Initially the DNA double helix is unwound and unzipped through the breaking of hydrogen bonds by the enzyme Helicase. This occurs in the nucleus of the cell. Another enzyme, RNA polymerase, then binds to one unwound chain and the gene is transcribed into RNA (transcription). During transcription the triplet-codes of DNA, consisting of three nucleotides, are copied and correspond to a codon on the RNA. The RNA then undergoes a Processing phase and the produced mRNA is transported out of a nuclear pore through the nuclear membrane and into the cytoplasm.
tRNA and Ribosomes
Once out of the nucleus a ribosome will bind to the mRNA in two parts, the small sub unit and the large sub unit. The mRNA is initially bound to the aminoacyl site, or site A. At point A the tRNA molecule carrying the correct amino acid binds to the ribosome. The tRNA then binds to site P or peptidyl site where the amino acid is prepared and bonded to the previous amino acid. The tRNA is then released and binds to site E where it will Exit the process. There are many tRNA molecules and are chosen specifically for each amino acid as coded for by the mRNA codon. This codon corresponds to the anti-codon found on the bottom of the tRNA. These molecules bring and release the correct amino acid and the amino acids form peptide links at site P on the ribosome. As more tRNA molecules are processed the peptide chain becomes longer and the primary structure of the amino acid order causes the protein to form a tertiary structure.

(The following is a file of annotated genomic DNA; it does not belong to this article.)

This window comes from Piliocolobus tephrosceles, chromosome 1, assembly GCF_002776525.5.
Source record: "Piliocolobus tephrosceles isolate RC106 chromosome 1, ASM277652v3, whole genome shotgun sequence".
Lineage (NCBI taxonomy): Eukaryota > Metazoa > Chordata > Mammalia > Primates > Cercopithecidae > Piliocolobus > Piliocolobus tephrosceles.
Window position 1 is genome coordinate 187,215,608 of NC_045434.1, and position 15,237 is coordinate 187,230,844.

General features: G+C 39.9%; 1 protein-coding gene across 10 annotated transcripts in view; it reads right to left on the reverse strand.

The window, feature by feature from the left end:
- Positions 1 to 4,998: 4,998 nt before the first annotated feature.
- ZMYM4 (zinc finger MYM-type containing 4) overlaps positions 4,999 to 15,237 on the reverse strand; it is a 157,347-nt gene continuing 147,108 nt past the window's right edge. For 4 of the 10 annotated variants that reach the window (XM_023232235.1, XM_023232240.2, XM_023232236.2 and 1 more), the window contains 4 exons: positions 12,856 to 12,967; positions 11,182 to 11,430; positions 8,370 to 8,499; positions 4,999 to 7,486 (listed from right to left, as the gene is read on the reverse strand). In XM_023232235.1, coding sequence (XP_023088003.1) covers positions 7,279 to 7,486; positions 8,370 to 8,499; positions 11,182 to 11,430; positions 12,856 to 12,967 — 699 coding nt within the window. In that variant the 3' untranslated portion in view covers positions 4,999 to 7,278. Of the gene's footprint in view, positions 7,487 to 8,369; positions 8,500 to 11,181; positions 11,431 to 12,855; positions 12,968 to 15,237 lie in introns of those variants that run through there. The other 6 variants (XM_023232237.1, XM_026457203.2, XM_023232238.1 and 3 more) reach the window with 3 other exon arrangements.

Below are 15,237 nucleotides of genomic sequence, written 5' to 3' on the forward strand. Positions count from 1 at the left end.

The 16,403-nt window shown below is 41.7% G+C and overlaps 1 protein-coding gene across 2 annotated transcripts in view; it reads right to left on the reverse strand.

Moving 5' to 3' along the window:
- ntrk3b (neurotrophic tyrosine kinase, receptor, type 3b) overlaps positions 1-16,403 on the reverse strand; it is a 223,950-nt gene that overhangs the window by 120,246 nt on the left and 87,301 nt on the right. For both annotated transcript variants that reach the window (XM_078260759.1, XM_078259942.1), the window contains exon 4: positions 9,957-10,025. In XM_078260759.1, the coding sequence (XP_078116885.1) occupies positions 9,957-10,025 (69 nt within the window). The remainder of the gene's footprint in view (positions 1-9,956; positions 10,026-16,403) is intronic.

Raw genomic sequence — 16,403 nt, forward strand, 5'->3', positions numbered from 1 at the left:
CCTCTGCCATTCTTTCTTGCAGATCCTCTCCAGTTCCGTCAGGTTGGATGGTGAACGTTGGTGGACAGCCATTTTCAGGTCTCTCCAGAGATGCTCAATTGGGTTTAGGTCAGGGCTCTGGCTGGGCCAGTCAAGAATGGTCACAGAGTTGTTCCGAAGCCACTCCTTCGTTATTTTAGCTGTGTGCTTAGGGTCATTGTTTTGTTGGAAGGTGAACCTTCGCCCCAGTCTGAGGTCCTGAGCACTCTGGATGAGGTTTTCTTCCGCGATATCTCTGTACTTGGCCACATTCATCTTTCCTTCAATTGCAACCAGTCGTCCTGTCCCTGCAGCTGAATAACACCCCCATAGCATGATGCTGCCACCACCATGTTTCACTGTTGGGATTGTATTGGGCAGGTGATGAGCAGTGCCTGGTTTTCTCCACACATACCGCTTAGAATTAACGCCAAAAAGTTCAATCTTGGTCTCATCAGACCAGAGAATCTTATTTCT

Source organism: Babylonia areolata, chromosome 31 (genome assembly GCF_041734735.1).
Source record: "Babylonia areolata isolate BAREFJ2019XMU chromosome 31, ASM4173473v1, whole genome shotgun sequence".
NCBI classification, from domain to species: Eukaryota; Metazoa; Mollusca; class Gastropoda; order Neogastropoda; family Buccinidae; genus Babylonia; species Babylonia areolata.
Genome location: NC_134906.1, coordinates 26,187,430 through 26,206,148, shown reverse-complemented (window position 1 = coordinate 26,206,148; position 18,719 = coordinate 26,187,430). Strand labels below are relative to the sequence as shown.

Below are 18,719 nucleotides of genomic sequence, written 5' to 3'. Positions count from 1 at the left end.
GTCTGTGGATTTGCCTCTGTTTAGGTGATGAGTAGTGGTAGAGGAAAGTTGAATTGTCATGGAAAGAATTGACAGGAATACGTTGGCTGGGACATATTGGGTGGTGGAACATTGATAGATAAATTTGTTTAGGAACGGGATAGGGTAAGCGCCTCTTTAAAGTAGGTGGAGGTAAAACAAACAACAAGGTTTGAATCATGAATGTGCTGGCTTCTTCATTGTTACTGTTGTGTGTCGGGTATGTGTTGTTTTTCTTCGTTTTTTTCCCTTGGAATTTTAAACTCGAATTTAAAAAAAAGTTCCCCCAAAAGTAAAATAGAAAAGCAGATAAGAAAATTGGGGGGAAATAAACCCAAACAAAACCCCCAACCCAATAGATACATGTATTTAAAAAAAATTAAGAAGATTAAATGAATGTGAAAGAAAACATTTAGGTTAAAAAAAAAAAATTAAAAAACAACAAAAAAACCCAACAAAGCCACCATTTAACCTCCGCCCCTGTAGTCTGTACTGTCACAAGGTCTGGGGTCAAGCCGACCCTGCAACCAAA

Specific Triplet codes
The triplet codes are specific to an amino acid required. The code consists of three nucleotides which allow for 64 amino acids due to there being 4 different nucleotides for DNA: Adenine Thymine Guanine and Cytosine. These correspond to the transcribed codons for mRNA and also tRNA anti-codons. The code is degenerate which means there are more codes possible than required and therefore there are often three or four codes for a single amino acid. There are also three triplet codes which signal to stop transcription and one which signals the start of transcription:
START:?? methionine ATG
STOP:? TAA????? TAG????? TGA
On the mRNA the codes are reversed to the paired nucleotides: A-T and G-C, although where thymine is required, Uracil is used instead. The anti-codon is then also reversed.
With over 100,000 different proteins to manufacture, how the heck does our body get it right? When one thinks of the amount of information the body needs to keep track of, - eye, hair and skin color, protein sequence, toenail size, etc. - it would seem a task for a supercomputer to record all of the necessary information. In essence it is. But not a supercomputer made of silicon wafers and TV screens, rather one made of an intricate biomolecule called DNA.
DNA (deoxyribonucleic acid) is in the family of molecules referred to as nucleic acids. One strand of DNA has a backbone consisting of a polymer of the simple sugar deoxyribose bonded to something called a phosphate unit. Very unimpressively then, the backbone of a strand of DNA resembles this:
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